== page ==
D. The written complaint must include: (1) a statement of the grounds on which the complainant(s) believes that a violation has occurred under 3.A; (2) a list of the names of the persons believed to have committed a violation as specified in 3.A, if such violators are known to the complainant(s); (3) a brief description of the actions that the complainant(s) believes do constitute a violation as specified in 3.A; (4) a list of witnesses with a statement indicating the expected relevance of their testimony; (5) in cases that can be mediated, a statement of why non-judicial resolution or mediation was unsuccessful or did not occur; (6) a statement that consents to the disclosure of the complaint to the respondent(s).

E. For cases that can be mediated, the Judicial Board and the Sexual Misconduct Board reserve the right to recommend mediation to the parties of a case as specified in Article IV sec. 1 of the Community Constitution. Cases referred to the Judicial Board by the Academic Misconduct Review Panel or the Alcohol and Other Drugs Review Panel are not subject to referral to formal mediation. If formal mediation is refused or fails, the Judicial Board shall take up the case.

F. The Judicial Board and the Sexual Misconduct Board reserve the right to proceed with cases also being adjudicated outside the College. However, if a Board determines a case is best, or has been, resolved through other means, e.g. administrative, faculty, previous Board cases, or the Judicial Court System of the State of Oregon, the Board may defer the case pending the results of outside resolution (except in cases where the College is legally required to proceed, which typically occurs for cases heard by the Sexual Misconduct Board). The Board shall then determine whether it is necessary to proceed with the case.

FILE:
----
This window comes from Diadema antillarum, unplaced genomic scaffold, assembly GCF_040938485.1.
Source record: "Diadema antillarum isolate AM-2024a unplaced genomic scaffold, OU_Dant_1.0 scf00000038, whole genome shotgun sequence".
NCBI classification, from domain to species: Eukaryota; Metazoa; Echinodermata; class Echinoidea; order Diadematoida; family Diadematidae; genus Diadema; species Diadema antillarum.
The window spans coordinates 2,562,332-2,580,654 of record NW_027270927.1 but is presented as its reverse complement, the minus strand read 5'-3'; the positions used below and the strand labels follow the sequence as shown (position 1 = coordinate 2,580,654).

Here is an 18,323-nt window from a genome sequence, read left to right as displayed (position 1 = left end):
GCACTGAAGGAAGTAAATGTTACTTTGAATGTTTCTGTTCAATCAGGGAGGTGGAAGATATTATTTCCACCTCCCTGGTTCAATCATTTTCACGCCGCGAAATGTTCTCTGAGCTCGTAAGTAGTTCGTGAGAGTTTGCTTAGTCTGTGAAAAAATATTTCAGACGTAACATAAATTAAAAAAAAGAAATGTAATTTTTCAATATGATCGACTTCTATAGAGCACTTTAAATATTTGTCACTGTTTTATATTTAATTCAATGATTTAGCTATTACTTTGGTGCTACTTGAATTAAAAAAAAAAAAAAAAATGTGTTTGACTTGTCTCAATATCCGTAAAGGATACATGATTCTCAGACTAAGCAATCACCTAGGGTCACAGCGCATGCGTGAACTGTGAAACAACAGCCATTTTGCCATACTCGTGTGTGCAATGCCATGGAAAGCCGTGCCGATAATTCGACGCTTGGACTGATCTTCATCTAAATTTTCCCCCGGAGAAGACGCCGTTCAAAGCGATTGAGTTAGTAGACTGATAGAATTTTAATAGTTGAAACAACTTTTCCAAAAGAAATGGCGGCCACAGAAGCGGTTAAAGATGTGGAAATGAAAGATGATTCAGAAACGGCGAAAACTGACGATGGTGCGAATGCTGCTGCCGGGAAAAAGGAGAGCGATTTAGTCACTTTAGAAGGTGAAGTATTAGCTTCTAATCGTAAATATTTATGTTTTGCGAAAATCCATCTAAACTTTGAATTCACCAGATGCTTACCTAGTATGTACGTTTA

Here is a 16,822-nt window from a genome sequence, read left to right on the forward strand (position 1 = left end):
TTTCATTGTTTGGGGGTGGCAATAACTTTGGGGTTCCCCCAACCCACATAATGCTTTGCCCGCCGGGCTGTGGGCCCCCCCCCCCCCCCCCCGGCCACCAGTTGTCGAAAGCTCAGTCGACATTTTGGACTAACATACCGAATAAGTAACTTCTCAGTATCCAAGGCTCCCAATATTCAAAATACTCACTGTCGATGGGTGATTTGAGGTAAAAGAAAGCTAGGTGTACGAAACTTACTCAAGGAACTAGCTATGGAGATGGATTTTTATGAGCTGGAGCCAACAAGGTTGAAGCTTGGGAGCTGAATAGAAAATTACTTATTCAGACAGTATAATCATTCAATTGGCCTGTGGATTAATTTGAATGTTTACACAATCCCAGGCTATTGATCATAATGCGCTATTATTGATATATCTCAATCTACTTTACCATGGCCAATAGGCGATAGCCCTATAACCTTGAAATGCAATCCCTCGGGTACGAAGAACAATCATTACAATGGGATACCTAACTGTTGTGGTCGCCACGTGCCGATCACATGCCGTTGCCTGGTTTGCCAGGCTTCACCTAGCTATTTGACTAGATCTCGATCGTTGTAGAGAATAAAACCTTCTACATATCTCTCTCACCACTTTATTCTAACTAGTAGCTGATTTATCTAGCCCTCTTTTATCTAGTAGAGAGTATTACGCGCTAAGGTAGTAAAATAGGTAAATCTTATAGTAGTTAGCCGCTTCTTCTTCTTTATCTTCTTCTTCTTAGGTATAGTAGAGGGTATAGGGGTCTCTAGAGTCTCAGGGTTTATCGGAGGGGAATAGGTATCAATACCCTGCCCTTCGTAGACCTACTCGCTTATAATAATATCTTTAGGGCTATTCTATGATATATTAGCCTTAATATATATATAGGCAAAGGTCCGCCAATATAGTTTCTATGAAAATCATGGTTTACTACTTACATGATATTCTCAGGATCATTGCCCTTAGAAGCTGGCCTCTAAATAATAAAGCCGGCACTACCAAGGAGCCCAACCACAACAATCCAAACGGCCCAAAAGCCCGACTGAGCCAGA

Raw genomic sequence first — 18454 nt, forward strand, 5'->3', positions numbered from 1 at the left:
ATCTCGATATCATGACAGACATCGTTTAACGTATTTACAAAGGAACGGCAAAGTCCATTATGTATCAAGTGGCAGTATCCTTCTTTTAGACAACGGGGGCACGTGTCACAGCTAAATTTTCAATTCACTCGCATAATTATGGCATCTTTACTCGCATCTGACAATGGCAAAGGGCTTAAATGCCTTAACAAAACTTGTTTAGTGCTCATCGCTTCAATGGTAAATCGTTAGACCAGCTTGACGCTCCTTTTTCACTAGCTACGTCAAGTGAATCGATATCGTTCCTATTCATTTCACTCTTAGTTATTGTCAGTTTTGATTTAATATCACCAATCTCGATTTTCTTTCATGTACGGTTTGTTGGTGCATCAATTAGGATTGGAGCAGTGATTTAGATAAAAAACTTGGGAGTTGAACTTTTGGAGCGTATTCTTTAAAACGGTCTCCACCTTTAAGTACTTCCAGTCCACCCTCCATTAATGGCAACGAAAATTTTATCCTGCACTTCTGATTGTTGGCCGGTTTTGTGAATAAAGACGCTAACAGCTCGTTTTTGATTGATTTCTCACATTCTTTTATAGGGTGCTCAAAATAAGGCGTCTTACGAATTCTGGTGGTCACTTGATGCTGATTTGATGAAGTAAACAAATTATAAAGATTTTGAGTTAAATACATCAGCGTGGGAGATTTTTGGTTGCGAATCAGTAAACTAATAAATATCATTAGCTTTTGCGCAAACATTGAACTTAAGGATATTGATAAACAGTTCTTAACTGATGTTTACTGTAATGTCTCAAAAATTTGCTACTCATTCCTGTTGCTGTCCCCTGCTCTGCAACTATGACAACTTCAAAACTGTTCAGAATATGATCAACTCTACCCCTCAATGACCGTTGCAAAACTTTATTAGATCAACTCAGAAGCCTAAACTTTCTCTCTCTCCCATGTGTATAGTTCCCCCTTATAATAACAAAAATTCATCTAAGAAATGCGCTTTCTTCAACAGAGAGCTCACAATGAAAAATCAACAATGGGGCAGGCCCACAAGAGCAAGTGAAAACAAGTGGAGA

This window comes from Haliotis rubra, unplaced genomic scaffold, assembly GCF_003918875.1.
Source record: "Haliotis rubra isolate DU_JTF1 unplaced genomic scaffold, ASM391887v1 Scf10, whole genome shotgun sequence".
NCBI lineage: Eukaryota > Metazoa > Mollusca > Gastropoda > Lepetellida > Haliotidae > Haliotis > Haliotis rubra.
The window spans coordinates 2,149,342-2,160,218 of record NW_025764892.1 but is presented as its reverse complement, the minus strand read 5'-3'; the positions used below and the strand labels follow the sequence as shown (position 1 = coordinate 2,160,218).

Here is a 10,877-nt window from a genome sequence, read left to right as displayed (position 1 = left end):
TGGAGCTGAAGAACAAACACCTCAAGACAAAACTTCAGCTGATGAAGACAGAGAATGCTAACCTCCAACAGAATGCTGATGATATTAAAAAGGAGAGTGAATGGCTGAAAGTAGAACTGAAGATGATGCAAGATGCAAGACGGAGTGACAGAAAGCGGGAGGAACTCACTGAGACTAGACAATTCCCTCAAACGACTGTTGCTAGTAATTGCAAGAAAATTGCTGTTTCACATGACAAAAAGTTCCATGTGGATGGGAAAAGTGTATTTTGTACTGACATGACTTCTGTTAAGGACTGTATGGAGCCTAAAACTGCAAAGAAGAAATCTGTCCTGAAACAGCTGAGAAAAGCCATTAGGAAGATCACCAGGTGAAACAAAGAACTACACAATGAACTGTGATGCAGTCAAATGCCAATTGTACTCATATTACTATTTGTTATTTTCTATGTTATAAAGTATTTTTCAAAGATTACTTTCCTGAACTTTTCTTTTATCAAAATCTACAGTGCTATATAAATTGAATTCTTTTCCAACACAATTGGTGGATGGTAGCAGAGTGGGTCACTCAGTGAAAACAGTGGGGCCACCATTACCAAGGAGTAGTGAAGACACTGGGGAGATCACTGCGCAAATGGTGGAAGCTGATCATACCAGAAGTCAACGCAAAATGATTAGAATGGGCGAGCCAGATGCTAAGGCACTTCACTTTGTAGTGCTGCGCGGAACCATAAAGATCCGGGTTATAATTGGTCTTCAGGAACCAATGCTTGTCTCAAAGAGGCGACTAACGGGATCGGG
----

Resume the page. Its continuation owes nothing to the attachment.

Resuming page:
G. The Chair(s) of the Judicial Board shall report each written complaint to all members of the Board within seven calendar days. The complaint, any response, all submitted testimony, and all deliberations and recommendations of the Student Judicial Board shall be held confidential by all participants, except as provided for in 8 below. Participants may divulge their role in a case, but not the subject matter of the case or any other participant involved in the case.

H. If parties accuse each other of unrelated violations, generally the charges shall be addressed in separate hearings. If the violations are related, the Judicial Board may join two or more cases it is considering.

Section 4. Hearing Board Procedure

A. Upon receipt of the complaint the Judicial Board shall meet to discuss the specific procedures for handling the case. The Judicial Board Chair should announce the meetings of the Judicial Board to the Judicial Board members at least 24 hours in advance. The Chair(s) shall assign one member of the Judicial Board to each case on a rotating basis as a “Procedural Aide” to provide information about procedure to respondents, complainants, and witnesses, and to keep respondents and complainants informed of the status of the case. Their function shall be to inform complainants, respondents, and witnesses about the hearing process and the Judicial Board Code. The Procedural Aide shall attend but not participate in the hearing, shall not attend the deliberations, and shall not vote.  If the Procedural Aide is removed or removes themself from the case, the Chair(s) of the Judicial Board shall replace them.

B. The Procedural Aide shall be responsible for reserving rooms for the hearing. The Procedural Aide should reserve sufficient rooms for the time of the hearing, in an attempt to provide separate rooms for the complainant(s), respondent(s), and witnesses, as well as a hearing room. Furthermore, the Procedural Aide should attempt to limit contact between parties and witnesses outside of the hearing room while the hearing is taking place.